Mozilla, the MacArthur Foundation, and HASTAC* are working on a new model for standards and credentials in learning and job performance called Open Badges. Proposed digital badges allow people to know you by your achievements and contributions, not just your reputation and credentials. Badging represents an innovative alternative to traditional credentialing and takes its inspiration from open source software development.
What is unique about badging is that it gives the individual job seeker an opportunity to be promoted or hired on the basis of actual accomplishments and on-the-job work attributes. Too often people's lack of a specific kind/level of education, training, or traditional work history get in the way of their getting hired. Promotion and hiring are usually based on whether an individual meets a specific standard profile desirable for a specific position. Badging allows for an end run around all that.
Here's an example from Cathy Davidson on HASTAC: "If I’m engaged in a project with someone who does an exemplary job, I can award credit whether that person happens to have a Ph.D. from MIT or be a brilliant sixteen-year old programmer in Gary, Indiana—or Nairobi." You can see that badging could be a major leveler across populations at home and across the globe.
Another key feature of badging as proposed is that it allows teams to recognize social, collaborative and other "soft" skills that may be critical to the success of a project but often discounted from hiring decisions.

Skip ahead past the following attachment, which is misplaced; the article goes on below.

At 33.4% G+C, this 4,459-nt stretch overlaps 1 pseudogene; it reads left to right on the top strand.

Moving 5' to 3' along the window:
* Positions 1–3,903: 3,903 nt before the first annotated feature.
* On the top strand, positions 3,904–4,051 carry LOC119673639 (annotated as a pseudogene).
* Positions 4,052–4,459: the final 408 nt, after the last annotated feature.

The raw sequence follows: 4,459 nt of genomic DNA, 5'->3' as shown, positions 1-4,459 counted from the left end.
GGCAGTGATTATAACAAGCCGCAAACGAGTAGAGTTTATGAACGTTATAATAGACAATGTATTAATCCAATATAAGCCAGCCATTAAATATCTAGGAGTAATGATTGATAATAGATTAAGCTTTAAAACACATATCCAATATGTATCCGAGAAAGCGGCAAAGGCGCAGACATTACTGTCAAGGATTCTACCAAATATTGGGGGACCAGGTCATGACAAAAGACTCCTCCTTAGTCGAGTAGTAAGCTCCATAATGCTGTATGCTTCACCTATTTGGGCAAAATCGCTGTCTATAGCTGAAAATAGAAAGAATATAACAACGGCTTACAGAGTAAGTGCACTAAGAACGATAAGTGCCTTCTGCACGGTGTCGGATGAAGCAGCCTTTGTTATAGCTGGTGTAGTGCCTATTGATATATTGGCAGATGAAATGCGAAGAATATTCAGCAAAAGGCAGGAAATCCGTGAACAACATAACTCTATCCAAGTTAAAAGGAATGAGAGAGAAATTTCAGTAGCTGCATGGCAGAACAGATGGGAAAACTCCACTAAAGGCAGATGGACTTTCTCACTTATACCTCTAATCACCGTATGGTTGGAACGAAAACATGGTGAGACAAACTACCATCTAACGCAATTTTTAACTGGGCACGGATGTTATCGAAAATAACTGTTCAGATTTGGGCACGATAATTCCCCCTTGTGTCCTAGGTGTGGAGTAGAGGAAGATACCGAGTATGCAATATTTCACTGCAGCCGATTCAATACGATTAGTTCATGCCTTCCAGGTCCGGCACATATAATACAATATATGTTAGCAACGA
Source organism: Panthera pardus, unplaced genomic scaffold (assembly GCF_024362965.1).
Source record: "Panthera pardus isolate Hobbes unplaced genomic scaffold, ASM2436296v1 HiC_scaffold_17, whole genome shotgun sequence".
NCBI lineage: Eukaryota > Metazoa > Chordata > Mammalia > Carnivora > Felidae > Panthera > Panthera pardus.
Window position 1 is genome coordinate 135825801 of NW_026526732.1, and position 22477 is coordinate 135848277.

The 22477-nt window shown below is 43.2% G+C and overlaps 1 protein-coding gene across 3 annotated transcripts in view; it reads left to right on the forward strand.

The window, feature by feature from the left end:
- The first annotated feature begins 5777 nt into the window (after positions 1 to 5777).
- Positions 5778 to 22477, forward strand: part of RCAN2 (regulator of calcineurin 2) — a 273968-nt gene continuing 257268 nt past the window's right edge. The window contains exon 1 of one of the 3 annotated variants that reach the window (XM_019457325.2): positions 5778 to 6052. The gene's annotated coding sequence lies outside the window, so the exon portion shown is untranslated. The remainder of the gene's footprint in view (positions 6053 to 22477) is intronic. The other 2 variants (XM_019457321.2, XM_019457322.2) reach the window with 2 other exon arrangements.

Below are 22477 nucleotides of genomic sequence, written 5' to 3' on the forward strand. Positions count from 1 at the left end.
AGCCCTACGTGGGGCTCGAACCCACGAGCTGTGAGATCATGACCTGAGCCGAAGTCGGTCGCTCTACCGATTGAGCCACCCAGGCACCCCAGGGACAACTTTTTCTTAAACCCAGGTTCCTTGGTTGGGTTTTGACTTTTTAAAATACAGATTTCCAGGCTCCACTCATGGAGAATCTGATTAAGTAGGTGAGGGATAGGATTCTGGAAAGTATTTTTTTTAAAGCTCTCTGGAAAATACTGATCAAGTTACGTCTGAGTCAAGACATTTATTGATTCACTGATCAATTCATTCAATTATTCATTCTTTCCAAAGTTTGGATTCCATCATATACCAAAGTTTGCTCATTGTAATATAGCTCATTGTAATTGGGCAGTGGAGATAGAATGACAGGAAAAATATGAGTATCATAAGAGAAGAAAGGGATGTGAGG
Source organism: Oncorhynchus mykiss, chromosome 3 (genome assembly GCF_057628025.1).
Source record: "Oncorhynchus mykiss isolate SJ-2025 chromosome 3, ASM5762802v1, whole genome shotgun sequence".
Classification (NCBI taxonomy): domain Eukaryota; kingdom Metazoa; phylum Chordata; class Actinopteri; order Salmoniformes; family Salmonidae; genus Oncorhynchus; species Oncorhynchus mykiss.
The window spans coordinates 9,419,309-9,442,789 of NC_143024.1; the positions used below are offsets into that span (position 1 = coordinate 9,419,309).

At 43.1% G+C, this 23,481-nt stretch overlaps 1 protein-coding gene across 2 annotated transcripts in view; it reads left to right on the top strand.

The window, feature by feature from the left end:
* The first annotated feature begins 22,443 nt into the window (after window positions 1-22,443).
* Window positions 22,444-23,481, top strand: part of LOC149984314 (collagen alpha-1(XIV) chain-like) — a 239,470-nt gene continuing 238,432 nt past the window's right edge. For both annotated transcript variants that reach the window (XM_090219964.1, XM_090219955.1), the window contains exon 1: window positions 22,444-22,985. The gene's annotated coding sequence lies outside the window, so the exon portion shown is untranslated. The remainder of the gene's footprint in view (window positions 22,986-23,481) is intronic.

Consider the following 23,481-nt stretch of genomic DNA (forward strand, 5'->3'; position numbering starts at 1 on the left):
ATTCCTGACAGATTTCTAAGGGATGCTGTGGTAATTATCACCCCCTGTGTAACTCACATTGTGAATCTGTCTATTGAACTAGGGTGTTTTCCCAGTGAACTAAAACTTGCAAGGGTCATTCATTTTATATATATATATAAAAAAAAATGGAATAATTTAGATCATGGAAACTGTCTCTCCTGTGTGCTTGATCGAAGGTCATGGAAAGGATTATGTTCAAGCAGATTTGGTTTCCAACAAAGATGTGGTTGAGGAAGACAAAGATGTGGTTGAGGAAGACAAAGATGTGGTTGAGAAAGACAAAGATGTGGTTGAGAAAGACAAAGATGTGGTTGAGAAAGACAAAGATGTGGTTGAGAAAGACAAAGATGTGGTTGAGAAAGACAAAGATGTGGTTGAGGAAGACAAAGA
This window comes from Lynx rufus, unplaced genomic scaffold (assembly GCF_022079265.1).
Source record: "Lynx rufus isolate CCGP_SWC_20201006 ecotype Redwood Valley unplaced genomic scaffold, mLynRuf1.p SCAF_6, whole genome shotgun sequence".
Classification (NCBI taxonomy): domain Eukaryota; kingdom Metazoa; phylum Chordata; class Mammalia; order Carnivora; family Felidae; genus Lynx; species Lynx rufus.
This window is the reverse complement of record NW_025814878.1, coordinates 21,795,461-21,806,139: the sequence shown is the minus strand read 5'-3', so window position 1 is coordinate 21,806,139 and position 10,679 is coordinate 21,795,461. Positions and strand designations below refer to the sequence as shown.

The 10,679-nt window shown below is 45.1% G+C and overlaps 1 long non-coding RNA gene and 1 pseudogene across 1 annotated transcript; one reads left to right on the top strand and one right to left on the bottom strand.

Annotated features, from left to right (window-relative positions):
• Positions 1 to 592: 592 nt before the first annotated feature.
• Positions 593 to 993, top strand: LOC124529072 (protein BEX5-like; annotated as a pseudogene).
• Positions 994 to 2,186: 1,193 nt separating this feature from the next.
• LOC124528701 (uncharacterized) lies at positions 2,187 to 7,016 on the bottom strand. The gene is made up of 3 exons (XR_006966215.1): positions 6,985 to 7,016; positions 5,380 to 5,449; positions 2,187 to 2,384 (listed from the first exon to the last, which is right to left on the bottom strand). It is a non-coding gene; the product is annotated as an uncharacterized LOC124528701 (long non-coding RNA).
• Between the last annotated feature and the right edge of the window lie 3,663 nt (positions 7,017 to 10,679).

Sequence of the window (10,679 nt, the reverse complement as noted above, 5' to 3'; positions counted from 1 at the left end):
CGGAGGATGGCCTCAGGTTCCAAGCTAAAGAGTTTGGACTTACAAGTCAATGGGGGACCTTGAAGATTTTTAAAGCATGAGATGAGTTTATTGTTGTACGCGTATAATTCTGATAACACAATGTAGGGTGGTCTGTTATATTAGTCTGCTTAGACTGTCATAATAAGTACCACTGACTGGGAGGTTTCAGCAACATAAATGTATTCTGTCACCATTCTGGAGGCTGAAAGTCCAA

The grassroots nature of the proposed model would enable a mutiplicity of badges from many different organizations, whether they be professional, industry, nonprofit or corporate. Sounds chaotic, but badging is an innovation that breaks down traditional barriers and encourages individual initiative. Rather than having your employment fate hanging on traditional resumes, education, work history etc., you can activily earn recognition that explicitly confirms the contributions you have made. Open source programming has models for ways to prevent cheating and gaming the system.
This is a bottom-up rather than a top-down initiative, with elements of Facebook, crowdsourcing, Twitter, citizen journalism, YouTube, Amazon product reviews etc.
What would a badge system mean for your career brand and your job search? I think it would provide stronger evidentiary support for your brand. It would provide more validation for talented people with portfolio careers or non-linear career paths in job search. It would give weight to non-traditional learning and experiential learning.
Badging, as an alternative form of credentials and standards, is a good match for millenials, in particular, who are already viewing their careers in a more flexible light. Millenials view work more creatively - not the traditional "climbing the ladder" - but moving around to different jobs following interests, making lateral moves, interrupting their work with volunteer or entrepreneurial stints, mastering new skills or content informally.
Keep your eyes and ears open for this revolution in assessing mastery. It just may open up job and career opportunities you had assumed were closed to you. What do you think of the idea of badging? Do you think it could work?